Victorian Mourning Practices
Today, we often attempt to sanitize death. We try to inject cheer into funerals by calling them “celebrations of life.” We adhere to strictly defined periods of socially acceptable mourning. We try not to talk too much about the person we’ve lost. We try not to take too much time off work. All of these efforts combine to create a culture of repressed and suffocated mourning that differs wildly from the Victorian relationship with grief.
Although the Victorians would never dream of holding a “celebration of life,” celebrating the lives of their loved ones was a cherished tradition. They simply went about it in different ways. In fact, the seemingly creepy mourning practices on the above list were ways of keeping lost loved ones close. Let’s take a closer look at each one of them and what they meant to Victorian mourners.
To the modern reader, this sounds nothing short of creepy. But for Victorian mourners, the concept of photography was still very new. It was also very expensive; most families couldn’t afford even a single picture, so a family portrait that included a dead family member might be the only photograph a family ever had. When we think about the practice in that context, we can understand why capturing a picture with your loved one would have been a special and deeply personal experience.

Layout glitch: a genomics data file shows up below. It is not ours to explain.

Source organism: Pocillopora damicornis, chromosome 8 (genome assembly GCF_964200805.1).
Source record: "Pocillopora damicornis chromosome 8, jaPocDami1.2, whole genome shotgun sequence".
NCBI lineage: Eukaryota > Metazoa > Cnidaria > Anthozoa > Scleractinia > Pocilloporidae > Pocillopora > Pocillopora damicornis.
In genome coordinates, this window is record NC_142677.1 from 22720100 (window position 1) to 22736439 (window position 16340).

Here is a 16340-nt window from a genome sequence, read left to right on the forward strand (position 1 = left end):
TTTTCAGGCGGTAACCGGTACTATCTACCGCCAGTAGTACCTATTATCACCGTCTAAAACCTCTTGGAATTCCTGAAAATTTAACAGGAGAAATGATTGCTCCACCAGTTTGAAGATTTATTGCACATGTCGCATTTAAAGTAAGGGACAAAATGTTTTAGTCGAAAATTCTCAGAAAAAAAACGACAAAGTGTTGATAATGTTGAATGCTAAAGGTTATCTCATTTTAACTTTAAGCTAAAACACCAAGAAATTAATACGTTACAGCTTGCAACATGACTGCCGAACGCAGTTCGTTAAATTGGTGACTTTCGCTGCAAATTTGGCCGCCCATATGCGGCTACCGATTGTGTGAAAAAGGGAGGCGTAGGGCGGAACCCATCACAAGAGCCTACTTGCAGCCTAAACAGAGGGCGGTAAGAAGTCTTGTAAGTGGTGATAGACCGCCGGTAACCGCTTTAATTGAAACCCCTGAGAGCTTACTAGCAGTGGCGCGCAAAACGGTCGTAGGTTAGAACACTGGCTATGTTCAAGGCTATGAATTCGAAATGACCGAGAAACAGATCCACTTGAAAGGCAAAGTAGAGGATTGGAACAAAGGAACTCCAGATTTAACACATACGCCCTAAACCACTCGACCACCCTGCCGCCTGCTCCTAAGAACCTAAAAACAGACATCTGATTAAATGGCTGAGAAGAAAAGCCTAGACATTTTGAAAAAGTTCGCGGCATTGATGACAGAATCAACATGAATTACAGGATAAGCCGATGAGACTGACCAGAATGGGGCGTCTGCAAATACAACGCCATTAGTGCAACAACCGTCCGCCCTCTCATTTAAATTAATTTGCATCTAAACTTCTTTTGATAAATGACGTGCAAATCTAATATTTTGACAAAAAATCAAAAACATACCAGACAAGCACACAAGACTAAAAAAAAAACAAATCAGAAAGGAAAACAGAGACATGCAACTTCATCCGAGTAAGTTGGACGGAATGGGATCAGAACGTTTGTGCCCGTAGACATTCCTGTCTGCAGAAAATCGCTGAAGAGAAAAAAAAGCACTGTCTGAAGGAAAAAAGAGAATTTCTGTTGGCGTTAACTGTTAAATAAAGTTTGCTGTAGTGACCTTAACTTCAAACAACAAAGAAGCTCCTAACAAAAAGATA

Similar to death photography, this was another way of preserving a loved one’s memory after their death. But wax effigies were typically only created for parents who had lost babies. Because the infant mortality rate was so high during the 1800s, it was very common to lose your infant child. Lifelike dolls helped grieving parents cope with the loss.
Death Kits For Children
The Victorians were very well acquainted with the death and they did not believe in sugarcoating the reality of death for their children. “Death kits” were designed for dolls and included such accessories as coffins and mourning clothes. The idea behind this concept was that children would regularly be confronted with funerals and that playing funeral with their dolls would help them understand death and mourning etiquette.
Fear of Being Buried Alive
Putting a bell in a dead person’s hand sounds a little over the top, but remember that we’re living in the era of Edgar Allan Poe. (Spoiler alert: his stories were very spot-on for his time!) The fear of being buried alive wasn’t just a plot device for a gothic novel; it was a very real fear in an age where people regularly fell into vegetative states and were presumed dead. Many people actually knew families who had experienced the horror of beginning funeral proceedings for a loved one only for them to miraculously “come back to life!”
Making Jewelry Out of a Dead Person’s Hair
This practice sounds nothing short of macabre, but for the Victorians, it was a very sincere and genuine way of cherishing your relationship with someone who had passed away. By creating jewelry from someone’s hair, you were preserving their memory and your relationship in a meaningful and fashionable way. In addition to jewelry such as rings and necklaces, many families also created hair wreaths which intertwined the shorn locks of dead family members with lockets of hair from the living.
Today, the Victorians’ mourning practices might seem bizarre and downright creepy. But when we take a deeper look at these traditions and the meaning behind them, we arrive at the conclusion that maybe these are simply different ways of navigating death and grief. No matter how we remember our loved ones, one impulse has remained timeless and universal: the desire to honor their memories and cherish the time we had with them.